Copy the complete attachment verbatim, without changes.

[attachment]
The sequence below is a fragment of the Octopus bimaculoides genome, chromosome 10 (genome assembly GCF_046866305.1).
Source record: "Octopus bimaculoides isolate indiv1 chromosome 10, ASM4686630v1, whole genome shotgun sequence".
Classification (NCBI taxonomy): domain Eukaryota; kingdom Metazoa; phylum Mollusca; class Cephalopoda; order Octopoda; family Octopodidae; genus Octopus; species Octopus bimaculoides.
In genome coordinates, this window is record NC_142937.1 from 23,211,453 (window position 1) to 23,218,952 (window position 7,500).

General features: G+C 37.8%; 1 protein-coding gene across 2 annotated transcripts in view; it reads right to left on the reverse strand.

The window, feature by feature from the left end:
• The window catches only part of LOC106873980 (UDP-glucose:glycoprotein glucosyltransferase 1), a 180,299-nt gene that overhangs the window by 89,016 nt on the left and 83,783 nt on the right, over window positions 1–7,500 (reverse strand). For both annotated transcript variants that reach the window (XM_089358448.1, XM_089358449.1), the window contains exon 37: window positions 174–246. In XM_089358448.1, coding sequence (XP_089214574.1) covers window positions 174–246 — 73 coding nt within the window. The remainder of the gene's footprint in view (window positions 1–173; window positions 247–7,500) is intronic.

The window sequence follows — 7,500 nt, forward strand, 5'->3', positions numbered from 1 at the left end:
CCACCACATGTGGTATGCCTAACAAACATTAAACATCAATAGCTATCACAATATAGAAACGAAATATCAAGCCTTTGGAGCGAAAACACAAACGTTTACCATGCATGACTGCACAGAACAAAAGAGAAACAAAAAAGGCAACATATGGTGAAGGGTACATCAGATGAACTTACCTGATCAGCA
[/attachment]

The sequence below is a fragment of the Octopus bimaculoides genome, chromosome 10 (genome assembly GCF_046866305.1).
Source record: "Octopus bimaculoides isolate indiv1 chromosome 10, ASM4686630v1, whole genome shotgun sequence".
Classification (NCBI taxonomy): domain Eukaryota; kingdom Metazoa; phylum Mollusca; class Cephalopoda; order Octopoda; family Octopodidae; genus Octopus; species Octopus bimaculoides.
In genome coordinates, this window is record NC_142937.1 from 23,211,453 (window position 1) to 23,218,952 (window position 7,500).

General features: G+C 37.8%; 1 protein-coding gene across 2 annotated transcripts in view; it reads right to left on the reverse strand.

The window, feature by feature from the left end:
• The window catches only part of LOC106873980 (UDP-glucose:glycoprotein glucosyltransferase 1), a 180,299-nt gene that overhangs the window by 89,016 nt on the left and 83,783 nt on the right, over window positions 1–7,500 (reverse strand). For both annotated transcript variants that reach the window (XM_089358448.1, XM_089358449.1), the window contains exon 37: window positions 174–246. In XM_089358448.1, coding sequence (XP_089214574.1) covers window positions 174–246 — 73 coding nt within the window. The remainder of the gene's footprint in view (window positions 1–173; window positions 247–7,500) is intronic.

The window sequence follows — 7,500 nt, forward strand, 5'->3', positions numbered from 1 at the left end:
CCACCACATGTGGTATGCCTAACAAACATTAAACATCAATAGCTATCACAATATAGAAACGAAATATCAAGCCTTTGGAGCGAAAACACAAACGTTTACCATGCATGACTGCACAGAACAAAAGAGAAACAAAAAAGGCAACATATGGTGAAGGGTACATCAGATGAACTTACCTGATCAGCA